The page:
Do you know anyone who thinks it is wrong to find a way to declare less income to the tax authorities? Yet the uproar over people of welfare who get caught up in that systems complexities is out of all proportion to the size of the offences, when much bigger and more succesful cheats get away with it all the time and are praised for their business acumen.

Written by Stephen Rees

November 21, 2008 at 10:53 am

Posted in criminality

Three downtown streets identified as hot spots

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Downtown Ambassadors

Photo by Mordechai Dangerfield on flickr


The three streets in the city’s downtown business improvement area were identified recently as crime hot spots in city assessments to determine the need for expansion of the Downtown Ambassadors Program.

Vancouver city hall is recommending that council adopt a one-year $237,000 contract with the Downtown Business Improvement Association to extend the program.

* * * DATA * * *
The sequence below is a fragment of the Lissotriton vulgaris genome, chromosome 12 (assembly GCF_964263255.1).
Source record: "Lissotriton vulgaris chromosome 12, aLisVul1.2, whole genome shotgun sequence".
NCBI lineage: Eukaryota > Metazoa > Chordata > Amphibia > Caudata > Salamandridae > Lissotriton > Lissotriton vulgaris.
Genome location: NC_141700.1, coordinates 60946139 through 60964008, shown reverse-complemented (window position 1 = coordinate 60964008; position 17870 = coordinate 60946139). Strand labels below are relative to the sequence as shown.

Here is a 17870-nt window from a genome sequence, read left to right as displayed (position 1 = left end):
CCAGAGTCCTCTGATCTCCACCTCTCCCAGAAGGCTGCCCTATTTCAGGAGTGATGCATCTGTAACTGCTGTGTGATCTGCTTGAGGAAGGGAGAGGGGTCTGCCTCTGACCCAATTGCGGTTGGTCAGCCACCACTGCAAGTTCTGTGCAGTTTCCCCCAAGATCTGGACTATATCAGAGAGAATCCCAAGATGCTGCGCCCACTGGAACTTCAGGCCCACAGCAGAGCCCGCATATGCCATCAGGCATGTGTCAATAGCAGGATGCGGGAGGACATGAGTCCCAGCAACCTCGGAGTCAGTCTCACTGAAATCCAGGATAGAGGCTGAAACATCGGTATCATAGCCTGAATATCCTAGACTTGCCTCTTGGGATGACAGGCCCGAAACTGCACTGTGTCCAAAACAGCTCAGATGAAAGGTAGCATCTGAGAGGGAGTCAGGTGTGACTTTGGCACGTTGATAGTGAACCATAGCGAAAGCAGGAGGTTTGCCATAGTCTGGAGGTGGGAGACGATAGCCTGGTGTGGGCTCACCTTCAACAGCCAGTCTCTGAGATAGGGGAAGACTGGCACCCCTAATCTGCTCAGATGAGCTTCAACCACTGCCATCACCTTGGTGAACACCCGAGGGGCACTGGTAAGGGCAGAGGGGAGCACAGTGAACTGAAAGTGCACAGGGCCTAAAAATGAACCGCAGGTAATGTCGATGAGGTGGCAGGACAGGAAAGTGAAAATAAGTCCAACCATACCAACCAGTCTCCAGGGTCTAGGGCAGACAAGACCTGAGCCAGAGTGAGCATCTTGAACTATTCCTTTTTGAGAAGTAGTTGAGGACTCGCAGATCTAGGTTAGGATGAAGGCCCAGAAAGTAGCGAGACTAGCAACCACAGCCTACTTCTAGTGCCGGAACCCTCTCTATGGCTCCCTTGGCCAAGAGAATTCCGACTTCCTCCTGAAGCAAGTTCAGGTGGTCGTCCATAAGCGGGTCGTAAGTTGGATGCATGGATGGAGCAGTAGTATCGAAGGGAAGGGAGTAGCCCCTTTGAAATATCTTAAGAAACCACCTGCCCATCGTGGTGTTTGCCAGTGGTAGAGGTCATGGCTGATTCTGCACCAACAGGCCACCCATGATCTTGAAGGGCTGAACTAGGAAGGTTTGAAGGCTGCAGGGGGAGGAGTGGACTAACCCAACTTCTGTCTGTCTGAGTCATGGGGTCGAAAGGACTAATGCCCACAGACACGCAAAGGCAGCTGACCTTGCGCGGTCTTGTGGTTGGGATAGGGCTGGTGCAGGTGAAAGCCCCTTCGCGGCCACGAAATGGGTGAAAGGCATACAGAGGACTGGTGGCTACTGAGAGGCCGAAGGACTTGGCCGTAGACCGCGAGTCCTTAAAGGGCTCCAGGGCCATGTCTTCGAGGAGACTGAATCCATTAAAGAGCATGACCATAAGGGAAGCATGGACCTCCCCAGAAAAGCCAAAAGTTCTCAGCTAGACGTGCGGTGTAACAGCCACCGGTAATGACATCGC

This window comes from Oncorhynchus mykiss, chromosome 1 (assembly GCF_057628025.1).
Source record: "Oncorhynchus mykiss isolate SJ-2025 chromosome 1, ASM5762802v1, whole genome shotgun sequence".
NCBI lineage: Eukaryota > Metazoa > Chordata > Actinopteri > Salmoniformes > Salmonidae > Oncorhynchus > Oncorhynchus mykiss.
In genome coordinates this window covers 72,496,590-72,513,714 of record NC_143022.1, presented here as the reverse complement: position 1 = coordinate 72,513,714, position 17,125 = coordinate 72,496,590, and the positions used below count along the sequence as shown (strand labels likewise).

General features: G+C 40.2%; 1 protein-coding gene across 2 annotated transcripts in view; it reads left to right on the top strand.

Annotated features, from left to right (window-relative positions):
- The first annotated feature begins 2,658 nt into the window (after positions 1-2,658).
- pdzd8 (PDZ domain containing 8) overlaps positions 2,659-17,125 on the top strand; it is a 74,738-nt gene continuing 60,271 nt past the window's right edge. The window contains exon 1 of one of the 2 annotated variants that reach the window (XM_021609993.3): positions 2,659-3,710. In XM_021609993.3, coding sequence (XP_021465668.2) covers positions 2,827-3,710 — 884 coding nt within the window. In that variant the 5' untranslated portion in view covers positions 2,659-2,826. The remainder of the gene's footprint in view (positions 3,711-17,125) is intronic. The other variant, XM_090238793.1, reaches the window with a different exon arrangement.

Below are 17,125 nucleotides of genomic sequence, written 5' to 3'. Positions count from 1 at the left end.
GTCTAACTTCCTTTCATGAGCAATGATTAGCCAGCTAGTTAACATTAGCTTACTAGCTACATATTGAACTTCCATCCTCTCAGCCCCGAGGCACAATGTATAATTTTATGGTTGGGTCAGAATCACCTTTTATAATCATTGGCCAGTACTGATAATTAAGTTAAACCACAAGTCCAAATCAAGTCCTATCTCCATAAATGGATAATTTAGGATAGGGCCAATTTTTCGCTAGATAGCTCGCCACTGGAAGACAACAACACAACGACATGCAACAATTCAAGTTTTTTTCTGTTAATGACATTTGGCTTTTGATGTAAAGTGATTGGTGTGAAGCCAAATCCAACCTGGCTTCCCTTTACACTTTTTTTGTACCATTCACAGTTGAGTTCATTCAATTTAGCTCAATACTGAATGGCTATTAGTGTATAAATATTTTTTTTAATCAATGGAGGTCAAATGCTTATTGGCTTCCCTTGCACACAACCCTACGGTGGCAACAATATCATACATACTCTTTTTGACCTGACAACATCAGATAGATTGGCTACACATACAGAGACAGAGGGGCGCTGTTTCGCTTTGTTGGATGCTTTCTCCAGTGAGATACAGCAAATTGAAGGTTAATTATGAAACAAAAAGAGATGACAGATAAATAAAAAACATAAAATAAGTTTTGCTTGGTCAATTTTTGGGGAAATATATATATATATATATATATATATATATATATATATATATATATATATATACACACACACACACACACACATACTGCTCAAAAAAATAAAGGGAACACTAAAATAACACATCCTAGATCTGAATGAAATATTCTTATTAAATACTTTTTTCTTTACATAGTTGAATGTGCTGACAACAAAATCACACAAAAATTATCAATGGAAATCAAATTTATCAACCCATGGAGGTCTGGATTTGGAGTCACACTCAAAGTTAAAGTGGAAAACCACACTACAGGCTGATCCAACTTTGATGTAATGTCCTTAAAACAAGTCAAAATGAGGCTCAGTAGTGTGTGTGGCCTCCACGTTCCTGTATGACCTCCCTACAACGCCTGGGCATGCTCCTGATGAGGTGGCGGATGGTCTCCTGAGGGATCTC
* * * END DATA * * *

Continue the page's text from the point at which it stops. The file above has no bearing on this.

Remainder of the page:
The three streets are Granville, Georgia and Robson. They are “hot spots” because of people identified as “druggies, panhandlers and rough sleepers”. In fact the same people fit all three “categories”. And the Ambassadors do nothing more than move them along to another street somewhere else. They do nothing to solve the problem.

This is the same approach that failed with street prostitution.

And it is promoted by the same mindset that sees the needle exchange and the safe injection site as causes of more “problems”. And is not going to work this time any more than it has worked in the past.